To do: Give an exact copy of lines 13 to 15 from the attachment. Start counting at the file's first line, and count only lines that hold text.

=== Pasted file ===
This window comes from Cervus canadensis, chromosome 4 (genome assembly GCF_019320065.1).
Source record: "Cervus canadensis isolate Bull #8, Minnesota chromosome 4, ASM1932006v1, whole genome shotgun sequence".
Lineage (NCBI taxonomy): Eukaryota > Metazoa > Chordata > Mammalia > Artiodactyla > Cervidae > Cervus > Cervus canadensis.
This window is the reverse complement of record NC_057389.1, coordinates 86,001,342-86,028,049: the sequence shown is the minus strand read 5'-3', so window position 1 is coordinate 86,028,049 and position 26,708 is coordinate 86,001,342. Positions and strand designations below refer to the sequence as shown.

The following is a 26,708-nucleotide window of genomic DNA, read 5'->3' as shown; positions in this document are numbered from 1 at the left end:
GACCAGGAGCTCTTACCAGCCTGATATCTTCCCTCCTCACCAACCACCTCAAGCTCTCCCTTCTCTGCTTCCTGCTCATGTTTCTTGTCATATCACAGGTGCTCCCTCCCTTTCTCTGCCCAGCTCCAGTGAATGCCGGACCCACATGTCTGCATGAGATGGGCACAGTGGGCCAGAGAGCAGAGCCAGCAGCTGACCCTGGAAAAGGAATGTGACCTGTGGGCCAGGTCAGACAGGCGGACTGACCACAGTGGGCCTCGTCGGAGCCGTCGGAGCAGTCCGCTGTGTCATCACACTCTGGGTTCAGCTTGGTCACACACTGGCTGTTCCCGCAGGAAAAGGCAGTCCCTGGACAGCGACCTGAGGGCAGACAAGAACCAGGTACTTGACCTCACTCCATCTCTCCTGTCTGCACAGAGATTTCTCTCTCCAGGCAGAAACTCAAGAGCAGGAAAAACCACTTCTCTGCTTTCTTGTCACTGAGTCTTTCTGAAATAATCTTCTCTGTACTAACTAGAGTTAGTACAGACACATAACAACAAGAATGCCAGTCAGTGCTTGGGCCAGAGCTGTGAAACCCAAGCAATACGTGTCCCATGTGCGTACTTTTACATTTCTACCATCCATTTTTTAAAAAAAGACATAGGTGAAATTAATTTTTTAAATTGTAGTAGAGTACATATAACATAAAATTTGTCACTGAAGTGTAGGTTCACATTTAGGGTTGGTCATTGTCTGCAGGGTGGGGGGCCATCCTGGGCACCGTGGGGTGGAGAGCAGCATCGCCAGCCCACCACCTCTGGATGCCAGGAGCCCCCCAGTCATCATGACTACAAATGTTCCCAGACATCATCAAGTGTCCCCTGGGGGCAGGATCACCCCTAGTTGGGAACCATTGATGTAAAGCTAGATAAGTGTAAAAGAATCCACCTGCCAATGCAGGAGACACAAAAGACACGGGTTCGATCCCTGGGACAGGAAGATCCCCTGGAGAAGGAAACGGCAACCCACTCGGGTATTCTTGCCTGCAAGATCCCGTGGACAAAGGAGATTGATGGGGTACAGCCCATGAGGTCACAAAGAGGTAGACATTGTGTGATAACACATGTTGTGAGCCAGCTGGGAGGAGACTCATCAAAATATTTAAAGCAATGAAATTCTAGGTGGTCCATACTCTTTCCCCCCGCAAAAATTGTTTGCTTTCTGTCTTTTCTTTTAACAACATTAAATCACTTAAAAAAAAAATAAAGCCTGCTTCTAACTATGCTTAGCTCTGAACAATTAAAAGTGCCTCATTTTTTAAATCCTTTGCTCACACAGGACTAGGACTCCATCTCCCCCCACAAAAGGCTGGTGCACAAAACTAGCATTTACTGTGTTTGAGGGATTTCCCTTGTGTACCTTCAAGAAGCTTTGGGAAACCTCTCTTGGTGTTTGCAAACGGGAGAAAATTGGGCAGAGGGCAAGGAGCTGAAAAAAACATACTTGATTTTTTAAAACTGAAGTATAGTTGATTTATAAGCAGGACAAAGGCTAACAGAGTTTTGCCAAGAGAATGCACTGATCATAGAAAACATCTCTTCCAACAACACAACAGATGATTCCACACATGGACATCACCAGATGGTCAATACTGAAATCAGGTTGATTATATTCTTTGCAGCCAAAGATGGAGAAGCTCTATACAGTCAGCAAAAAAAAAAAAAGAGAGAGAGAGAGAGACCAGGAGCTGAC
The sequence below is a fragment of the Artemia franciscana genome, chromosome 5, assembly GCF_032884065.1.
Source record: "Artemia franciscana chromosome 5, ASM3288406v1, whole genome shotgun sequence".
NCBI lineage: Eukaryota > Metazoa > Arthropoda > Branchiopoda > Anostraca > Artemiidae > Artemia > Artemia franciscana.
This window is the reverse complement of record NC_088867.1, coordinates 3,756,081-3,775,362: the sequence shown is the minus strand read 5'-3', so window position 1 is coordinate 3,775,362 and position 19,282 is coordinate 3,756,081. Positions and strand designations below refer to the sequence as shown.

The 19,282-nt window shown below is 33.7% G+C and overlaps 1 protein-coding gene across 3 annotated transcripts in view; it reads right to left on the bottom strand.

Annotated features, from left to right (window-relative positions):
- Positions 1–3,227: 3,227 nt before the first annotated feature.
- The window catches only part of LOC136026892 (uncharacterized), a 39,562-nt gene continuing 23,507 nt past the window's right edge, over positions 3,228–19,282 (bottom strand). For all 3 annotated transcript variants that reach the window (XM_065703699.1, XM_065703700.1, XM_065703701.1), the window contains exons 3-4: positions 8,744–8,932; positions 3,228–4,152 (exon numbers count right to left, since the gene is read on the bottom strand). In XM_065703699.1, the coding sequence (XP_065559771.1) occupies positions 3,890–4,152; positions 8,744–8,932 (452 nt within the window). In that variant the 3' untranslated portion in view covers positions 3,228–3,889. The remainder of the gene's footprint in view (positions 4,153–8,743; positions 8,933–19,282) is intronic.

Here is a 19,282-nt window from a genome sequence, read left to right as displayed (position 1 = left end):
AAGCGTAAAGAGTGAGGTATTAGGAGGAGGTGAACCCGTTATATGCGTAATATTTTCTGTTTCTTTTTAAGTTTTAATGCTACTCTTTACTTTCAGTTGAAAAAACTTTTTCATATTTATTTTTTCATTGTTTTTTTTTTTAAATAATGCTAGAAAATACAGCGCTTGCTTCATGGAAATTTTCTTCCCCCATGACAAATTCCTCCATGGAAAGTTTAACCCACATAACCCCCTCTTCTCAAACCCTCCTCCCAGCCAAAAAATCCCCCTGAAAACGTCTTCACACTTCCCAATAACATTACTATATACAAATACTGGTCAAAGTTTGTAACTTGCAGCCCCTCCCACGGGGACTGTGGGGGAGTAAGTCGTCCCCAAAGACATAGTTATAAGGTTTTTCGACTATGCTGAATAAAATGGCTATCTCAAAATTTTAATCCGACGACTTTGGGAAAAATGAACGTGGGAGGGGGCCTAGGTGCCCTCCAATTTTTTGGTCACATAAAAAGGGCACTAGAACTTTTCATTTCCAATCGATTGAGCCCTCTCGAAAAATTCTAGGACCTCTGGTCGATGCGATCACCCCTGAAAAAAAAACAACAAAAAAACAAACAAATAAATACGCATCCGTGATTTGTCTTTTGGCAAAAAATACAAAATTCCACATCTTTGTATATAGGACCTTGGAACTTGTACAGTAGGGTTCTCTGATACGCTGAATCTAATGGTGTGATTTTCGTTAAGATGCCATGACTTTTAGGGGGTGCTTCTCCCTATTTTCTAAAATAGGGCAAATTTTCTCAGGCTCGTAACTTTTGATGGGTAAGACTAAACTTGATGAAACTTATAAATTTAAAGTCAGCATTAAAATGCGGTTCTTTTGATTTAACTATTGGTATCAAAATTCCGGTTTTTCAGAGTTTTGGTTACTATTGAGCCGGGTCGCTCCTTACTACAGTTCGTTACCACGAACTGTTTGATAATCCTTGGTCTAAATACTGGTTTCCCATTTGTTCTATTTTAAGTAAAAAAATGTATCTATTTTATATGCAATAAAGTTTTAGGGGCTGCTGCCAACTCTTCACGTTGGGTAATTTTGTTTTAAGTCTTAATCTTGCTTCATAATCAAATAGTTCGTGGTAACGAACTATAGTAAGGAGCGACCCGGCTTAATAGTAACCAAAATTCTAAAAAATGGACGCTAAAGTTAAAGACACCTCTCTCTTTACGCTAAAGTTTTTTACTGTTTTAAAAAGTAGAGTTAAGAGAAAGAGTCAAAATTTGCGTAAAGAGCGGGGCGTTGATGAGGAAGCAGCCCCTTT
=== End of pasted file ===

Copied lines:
- Positions 1–3,227: 3,227 nt before the first annotated feature.
- The window catches only part of LOC136026892 (uncharacterized), a 39,562-nt gene continuing 23,507 nt past the window's right edge, over positions 3,228–19,282 (bottom strand). For all 3 annotated transcript variants that reach the window (XM_065703699.1, XM_065703700.1, XM_065703701.1), the window contains exons 3-4: positions 8,744–8,932; positions 3,228–4,152 (exon numbers count right to left, since the gene is read on the bottom strand). In XM_065703699.1, the coding sequence (XP_065559771.1) occupies positions 3,890–4,152; positions 8,744–8,932 (452 nt within the window). In that variant the 3' untranslated portion in view covers positions 3,228–3,889. The remainder of the gene's footprint in view (positions 4,153–8,743; positions 8,933–19,282) is intronic.

Here is a 19,282-nt window from a genome sequence, read left to right as displayed (position 1 = left end):